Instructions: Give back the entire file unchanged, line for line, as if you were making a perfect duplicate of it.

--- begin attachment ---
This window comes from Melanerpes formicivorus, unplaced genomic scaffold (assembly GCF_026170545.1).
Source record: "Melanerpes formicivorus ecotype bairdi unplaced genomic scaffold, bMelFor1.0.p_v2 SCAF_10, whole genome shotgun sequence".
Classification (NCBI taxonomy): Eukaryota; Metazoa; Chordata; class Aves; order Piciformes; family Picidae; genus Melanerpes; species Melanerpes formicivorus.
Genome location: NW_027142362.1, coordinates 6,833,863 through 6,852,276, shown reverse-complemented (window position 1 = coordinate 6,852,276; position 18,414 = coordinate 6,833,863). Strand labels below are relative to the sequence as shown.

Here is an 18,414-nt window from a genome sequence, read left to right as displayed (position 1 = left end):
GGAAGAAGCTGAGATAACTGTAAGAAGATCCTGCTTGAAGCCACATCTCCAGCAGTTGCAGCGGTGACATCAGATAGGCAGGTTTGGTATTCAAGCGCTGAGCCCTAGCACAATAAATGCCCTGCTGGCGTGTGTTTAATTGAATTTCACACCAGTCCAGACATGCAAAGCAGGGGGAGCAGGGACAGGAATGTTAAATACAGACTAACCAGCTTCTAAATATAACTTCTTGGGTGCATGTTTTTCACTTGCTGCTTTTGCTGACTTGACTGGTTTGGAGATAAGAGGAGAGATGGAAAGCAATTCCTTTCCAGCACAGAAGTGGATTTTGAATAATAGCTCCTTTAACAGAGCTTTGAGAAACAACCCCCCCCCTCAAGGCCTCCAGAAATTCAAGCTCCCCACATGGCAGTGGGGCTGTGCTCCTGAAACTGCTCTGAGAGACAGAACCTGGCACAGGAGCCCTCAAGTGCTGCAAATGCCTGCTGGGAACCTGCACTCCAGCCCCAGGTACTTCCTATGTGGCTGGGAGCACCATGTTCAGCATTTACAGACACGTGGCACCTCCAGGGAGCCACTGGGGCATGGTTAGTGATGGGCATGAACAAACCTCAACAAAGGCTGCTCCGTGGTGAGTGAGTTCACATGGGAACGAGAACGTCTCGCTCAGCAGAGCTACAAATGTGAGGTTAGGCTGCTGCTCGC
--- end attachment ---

This window comes from Melanerpes formicivorus, unplaced genomic scaffold (assembly GCF_026170545.1).
Source record: "Melanerpes formicivorus ecotype bairdi unplaced genomic scaffold, bMelFor1.0.p_v2 SCAF_10, whole genome shotgun sequence".
Classification (NCBI taxonomy): Eukaryota; Metazoa; Chordata; class Aves; order Piciformes; family Picidae; genus Melanerpes; species Melanerpes formicivorus.
Genome location: NW_027142362.1, coordinates 6,833,863 through 6,852,276, shown reverse-complemented (window position 1 = coordinate 6,852,276; position 18,414 = coordinate 6,833,863). Strand labels below are relative to the sequence as shown.

Here is an 18,414-nt window from a genome sequence, read left to right as displayed (position 1 = left end):
GGAAGAAGCTGAGATAACTGTAAGAAGATCCTGCTTGAAGCCACATCTCCAGCAGTTGCAGCGGTGACATCAGATAGGCAGGTTTGGTATTCAAGCGCTGAGCCCTAGCACAATAAATGCCCTGCTGGCGTGTGTTTAATTGAATTTCACACCAGTCCAGACATGCAAAGCAGGGGGAGCAGGGACAGGAATGTTAAATACAGACTAACCAGCTTCTAAATATAACTTCTTGGGTGCATGTTTTTCACTTGCTGCTTTTGCTGACTTGACTGGTTTGGAGATAAGAGGAGAGATGGAAAGCAATTCCTTTCCAGCACAGAAGTGGATTTTGAATAATAGCTCCTTTAACAGAGCTTTGAGAAACAACCCCCCCCCTCAAGGCCTCCAGAAATTCAAGCTCCCCACATGGCAGTGGGGCTGTGCTCCTGAAACTGCTCTGAGAGACAGAACCTGGCACAGGAGCCCTCAAGTGCTGCAAATGCCTGCTGGGAACCTGCACTCCAGCCCCAGGTACTTCCTATGTGGCTGGGAGCACCATGTTCAGCATTTACAGACACGTGGCACCTCCAGGGAGCCACTGGGGCATGGTTAGTGATGGGCATGAACAAACCTCAACAAAGGCTGCTCCGTGGTGAGTGAGTTCACATGGGAACGAGAACGTCTCGCTCAGCAGAGCTACAAATGTGAGGTTAGGCTGCTGCTCGC